It’s been uncomfortable waiting. Waiting to be established in a new career. Waiting to have my own place again. Waiting to see Mossy settled and cared for. Waiting to feel like I know what I’m doing again. A dear friend and wise woman challenged me, “Naomi, don’t rush this time of waiting. There’s something for you in this.” It was a nudge to enter in to the uncertainty. I don’t like to sit around and “do nothing.” That’s why I like to hike… I’m MOVING! I’m doing something and going somewhere.
But I knew she was right. I knew I needed to embrace this time as an opportunity to be still and reflect. Why am I so restless? Why am I so undone when I don’t feel successful on the outside? What am I pushing to the side?
I decided this was the time to pull out the book I bought a year ago at a women’s retreat. Bonnie Gray’s book Finding Spiritual Whitespace is unlike any book I’ve ever encountered. It’s not your typical self-help book. In a way, Bonnie is a tour guide, leading her reader to journey into the soul, and find rest.
When I met Bonnie that cold day in February, I shared a little about my journey of parenting a child with special needs – a child I did not birth, but who came to me at 10 years old. Tears welled up in my eyes and she could hear the broken anxiety in my shaking voice.
With a bright smile and eyes of understanding, she took me back to the dusty road between Jerusalem and Jericho. There, on the side of the road, lay a naked man covered in bruises and blood. He was barely conscious. Two men passed by and crossed on the other side of the road – probably too busy to be bothered, or uncertain of how deeply they’d need to get involved if they stopped to help. But then, an outcast came by and saw this man left for dead. Compassion compelled him to stop, get down off his animal and stoop to take a closer look. He took oil, wine, and bandages out of his saddle and covered the man’s open wounds. He gently placed the weak man on the animal and walked beside it the rest of the way into town. Stopping at an inn, this generous and kind man paid the innkeeper to nurse the half-dead man back to health. There was no limit set to the time it would take or the amount of money that would be needed – just a promise to cover it all when he returned. (The Good Samaritan, Luke 10:25-37.)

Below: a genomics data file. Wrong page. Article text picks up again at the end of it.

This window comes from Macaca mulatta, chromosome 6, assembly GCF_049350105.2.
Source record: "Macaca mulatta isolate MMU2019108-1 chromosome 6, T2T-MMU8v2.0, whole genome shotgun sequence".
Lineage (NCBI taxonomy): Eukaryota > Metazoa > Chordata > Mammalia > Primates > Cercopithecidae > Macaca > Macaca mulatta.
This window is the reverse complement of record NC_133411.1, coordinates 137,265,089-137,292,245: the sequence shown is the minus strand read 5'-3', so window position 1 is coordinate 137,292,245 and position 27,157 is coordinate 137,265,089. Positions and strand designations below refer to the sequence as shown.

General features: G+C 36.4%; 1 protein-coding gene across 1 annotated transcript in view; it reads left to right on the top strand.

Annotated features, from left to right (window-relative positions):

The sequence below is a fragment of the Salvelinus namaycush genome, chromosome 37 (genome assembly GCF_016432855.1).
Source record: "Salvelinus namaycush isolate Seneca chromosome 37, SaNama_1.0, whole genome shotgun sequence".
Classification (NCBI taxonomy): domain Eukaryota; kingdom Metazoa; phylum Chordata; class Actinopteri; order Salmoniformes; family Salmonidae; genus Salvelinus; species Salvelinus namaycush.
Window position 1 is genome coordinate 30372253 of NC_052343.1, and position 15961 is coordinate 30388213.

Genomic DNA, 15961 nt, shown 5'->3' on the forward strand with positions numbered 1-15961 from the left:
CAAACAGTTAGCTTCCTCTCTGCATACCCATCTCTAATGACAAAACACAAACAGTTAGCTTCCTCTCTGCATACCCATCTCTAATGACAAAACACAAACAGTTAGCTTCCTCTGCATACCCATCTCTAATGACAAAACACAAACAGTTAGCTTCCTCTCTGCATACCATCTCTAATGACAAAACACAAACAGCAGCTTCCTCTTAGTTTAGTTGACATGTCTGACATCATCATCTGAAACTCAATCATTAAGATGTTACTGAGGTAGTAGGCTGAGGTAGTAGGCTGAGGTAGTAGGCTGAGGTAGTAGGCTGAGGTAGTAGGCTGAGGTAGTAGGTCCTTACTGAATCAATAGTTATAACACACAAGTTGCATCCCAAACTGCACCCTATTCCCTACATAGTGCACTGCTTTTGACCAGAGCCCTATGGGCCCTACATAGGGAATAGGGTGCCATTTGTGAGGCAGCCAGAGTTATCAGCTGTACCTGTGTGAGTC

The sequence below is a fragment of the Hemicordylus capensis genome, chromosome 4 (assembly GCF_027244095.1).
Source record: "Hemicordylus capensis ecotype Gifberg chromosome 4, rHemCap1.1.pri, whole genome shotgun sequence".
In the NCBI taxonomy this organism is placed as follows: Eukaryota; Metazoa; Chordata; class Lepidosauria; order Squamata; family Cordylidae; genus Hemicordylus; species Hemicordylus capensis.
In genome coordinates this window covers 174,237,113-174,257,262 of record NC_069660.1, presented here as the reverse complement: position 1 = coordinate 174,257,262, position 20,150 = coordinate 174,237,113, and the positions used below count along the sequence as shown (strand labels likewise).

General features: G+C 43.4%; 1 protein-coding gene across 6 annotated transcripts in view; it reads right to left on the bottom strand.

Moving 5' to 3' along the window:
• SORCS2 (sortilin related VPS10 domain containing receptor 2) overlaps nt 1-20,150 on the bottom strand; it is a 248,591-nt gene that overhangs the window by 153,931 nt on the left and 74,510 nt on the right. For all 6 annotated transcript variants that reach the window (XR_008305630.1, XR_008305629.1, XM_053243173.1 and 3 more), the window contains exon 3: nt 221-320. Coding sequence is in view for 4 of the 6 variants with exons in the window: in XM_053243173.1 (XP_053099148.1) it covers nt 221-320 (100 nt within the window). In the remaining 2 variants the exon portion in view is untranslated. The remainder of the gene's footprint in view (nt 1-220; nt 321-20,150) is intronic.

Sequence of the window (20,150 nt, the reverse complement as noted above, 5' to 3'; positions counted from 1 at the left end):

Bonnie looked at me and said, “You’re the man laying on the side of the road. You’re also the two men passing by, too busy doing God’s work to stop and help. Jesus is the Good Samaritan. He is the one who says ‘No matter how much time it takes, no matter how much it costs, let her stay here and heal.'” I’ve read that story a hundred times. I’ve taught it to children. Why would I think God wanted me to be like that Samaritan to others, but not believe that He is the Samaritan for me?
That weekend was the beginning of a new mindset. I started to look for opportunities to fill myself up – hiking, painting, photography, and writing again. I took the first steps to believing that I was worth my time, and that God is the one who gave me those interests and joys in the first place! However, life was still crazy. Time was was no where to be found, so the book sat in the basket collecting dust.
When my friend helped me see that this time of waiting just might be an opportunity, I got out my journal, my book, and dove in. I gave myself permission to rest and to heal…